The resistance value of the resistor 30 is chosen such as to make the switch 32 conductive and to trigger the regulation action of the MOSFET 33 such as to limit the peak value of the charge current of the capacitor C to a given maximum value. By way of example, increasing the resistance value of the resistor 30 results in a reduction of the value of the current Iout that triggers the modulation action of the MOSFET 33, and therefore a consequent reduction of the maximum value reached by the charge current Iout.
Again, when the full-operation conditions are reached (capacitance C fully charged) the operation of the circuit stabilizes in a rated condition causing (with the maximum peak value admitted for the inrush current greater than the rated charge current Iout=Idriver of the charge in normal operation) the voltage at the terminals of the resistor 30 to be lower than the voltage Vbeon which causes the bipolar transistor 32 to become conductive. In the aforementioned full-operation conditions, the transistor 32 is inhibited, while the MOSFET 33 is entirely conductive.
Again in this case, once the transient of the inrush current has been contained at the desired value, the pre-charge stage P is transparent in terms of normal operation of the circuit.
It will be seen that the solution described here makes it possible to implement fully effective, low-cost two-wire dimming. It is also possible to use the pre-charge stage P for any power range and, potentially, also to drive additional D units.
The pre-charge stage described, intended to manipulate the conditions in which it is possible to determine an excessively high inrush current, is in all other respects entirely transparent in the other operating phases of the circuit.
In various embodiments, the inventors have determined that the above mentioned inrush current can reach quite high intensity values, with the risk of damaging the switch T and/or the input capacitor or capacitors of the unit D. Moreover, if the power supply connected to the lines 10 is provided with protection against overloads, such a current could trigger the protection and interrupt the power supply.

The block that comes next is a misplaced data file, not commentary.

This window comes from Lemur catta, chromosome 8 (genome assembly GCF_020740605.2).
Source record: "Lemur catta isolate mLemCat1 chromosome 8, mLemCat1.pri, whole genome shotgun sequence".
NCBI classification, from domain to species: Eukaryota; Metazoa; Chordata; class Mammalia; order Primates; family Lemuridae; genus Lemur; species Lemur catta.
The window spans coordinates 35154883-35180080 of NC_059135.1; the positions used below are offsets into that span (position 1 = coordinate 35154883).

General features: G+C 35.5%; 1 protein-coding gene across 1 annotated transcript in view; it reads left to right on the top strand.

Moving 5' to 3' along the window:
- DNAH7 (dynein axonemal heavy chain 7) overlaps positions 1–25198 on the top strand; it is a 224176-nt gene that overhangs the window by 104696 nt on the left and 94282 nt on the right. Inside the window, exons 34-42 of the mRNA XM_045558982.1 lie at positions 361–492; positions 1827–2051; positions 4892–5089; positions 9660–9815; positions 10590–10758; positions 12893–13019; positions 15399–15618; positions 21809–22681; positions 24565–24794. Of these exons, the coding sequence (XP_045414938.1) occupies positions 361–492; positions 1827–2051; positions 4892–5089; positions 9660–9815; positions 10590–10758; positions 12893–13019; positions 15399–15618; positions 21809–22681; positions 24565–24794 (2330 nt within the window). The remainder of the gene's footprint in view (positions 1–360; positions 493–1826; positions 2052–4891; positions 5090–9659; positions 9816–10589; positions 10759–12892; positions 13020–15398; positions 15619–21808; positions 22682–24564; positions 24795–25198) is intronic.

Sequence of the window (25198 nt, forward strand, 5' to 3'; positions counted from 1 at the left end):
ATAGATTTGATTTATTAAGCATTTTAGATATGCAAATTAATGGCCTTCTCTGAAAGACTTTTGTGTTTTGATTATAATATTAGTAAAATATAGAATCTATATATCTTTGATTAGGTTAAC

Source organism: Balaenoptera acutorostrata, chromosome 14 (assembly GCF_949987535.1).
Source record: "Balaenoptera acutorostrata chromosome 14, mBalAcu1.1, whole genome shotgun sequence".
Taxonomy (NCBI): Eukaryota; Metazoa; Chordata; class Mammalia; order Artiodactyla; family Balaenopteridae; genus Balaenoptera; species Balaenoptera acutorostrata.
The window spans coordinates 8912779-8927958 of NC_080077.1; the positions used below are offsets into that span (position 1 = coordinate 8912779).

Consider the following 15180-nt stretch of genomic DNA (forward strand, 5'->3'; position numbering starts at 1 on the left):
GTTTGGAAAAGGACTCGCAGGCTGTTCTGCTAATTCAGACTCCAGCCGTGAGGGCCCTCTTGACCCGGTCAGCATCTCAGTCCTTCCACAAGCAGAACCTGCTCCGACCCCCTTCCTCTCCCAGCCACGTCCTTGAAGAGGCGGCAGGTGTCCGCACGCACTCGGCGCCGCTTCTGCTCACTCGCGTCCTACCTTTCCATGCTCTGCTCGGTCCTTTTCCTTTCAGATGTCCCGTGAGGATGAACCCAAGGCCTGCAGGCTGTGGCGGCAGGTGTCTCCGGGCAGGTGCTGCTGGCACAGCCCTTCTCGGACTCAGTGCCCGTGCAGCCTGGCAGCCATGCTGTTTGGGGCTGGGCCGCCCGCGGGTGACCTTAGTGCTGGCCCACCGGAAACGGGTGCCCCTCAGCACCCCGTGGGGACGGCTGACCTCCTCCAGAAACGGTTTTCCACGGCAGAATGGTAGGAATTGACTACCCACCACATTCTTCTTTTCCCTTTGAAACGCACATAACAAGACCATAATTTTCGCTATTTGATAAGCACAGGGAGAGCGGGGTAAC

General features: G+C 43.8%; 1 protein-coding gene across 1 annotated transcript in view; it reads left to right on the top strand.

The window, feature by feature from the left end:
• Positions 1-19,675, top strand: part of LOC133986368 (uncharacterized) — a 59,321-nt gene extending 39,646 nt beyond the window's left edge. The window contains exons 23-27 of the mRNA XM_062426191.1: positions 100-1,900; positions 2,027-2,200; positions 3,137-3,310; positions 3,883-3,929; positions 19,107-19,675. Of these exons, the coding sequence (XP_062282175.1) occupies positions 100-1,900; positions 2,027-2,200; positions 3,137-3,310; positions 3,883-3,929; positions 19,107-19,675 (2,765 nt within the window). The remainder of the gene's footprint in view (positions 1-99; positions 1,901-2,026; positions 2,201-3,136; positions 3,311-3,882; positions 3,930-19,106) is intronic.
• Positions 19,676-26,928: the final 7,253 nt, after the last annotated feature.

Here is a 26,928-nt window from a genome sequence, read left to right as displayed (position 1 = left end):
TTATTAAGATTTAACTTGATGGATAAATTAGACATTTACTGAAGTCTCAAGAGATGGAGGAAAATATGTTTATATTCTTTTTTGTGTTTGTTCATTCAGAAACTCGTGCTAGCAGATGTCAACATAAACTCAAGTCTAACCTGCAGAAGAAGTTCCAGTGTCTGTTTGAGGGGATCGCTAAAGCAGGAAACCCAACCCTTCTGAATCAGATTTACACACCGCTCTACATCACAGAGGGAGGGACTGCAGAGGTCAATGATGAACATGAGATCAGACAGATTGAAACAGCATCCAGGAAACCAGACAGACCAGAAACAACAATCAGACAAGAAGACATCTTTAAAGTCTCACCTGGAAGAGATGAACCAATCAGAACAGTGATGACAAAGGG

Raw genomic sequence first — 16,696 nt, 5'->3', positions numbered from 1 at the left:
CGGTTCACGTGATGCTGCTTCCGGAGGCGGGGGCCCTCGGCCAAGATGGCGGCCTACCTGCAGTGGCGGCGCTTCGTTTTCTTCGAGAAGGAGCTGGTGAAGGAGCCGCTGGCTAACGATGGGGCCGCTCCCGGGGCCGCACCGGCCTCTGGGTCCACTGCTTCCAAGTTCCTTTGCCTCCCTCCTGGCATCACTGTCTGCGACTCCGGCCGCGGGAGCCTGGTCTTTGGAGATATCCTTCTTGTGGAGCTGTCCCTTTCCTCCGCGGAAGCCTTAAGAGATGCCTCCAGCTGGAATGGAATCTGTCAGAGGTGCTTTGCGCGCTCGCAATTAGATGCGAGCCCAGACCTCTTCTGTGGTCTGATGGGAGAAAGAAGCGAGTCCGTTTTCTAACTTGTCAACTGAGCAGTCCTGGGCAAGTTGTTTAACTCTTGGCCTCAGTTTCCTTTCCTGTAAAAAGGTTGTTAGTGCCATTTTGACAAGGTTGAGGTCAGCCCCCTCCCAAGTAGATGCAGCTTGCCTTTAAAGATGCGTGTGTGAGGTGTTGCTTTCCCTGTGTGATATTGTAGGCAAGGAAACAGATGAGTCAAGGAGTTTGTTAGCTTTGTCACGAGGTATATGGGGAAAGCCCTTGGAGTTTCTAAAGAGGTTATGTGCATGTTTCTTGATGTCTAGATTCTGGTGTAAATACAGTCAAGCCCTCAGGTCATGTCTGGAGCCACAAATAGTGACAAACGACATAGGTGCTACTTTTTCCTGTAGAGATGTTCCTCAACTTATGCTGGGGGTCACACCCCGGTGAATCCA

Various embodiments are intended to overcome these potential drawbacks.
According to various embodiments, this scope is achieved using a device having the features set out in the claims below.
Various embodiments also concern a corresponding method.
The claims are an integral part of the technical explanation provided herein in relation to various embodiments.
In one embodiment, the solution described here involves placing upstream of the driver a pre-charge stage capable of acting between the switch T and the capacitance C such as to limit the aforementioned current.
Notwithstanding the invention principle, the implementation details and the embodiments may therefore vary significantly from the descriptions given here purely by way of example, without thereby moving outside the scope of the invention, as defined in the attached claims.
While the invention has been particularly shown and described with reference to specific embodiments, it should be understood by those skilled in the art that various changes in form and detail may be made therein without departing from the spirit and scope of the invention as defined by the appended claims. The scope of the invention is thus indicated by the appended claims and all changes which come within the meaning and range of equivalency of the claims are therefore intended to be embraced.
Patent applications by Alessandro Bizzotto, Castelfranco Veneto IT
Patent applications by Alessandro Scordino, Dolo (venezia) IT
Patent applications by Francesco Bianco, Spinea (venezia) IT
Patent applications by Nicola Zanforlin, Campodarsego IT
Patent applications by OSRAM GESELLSCHAFT MIT BESCHRAENKTER HAFTUNG
Patent applications in class Impedance or current regulator in the supply circuit
Patent applications in all subclasses Impedance or current regulator in the supply circuit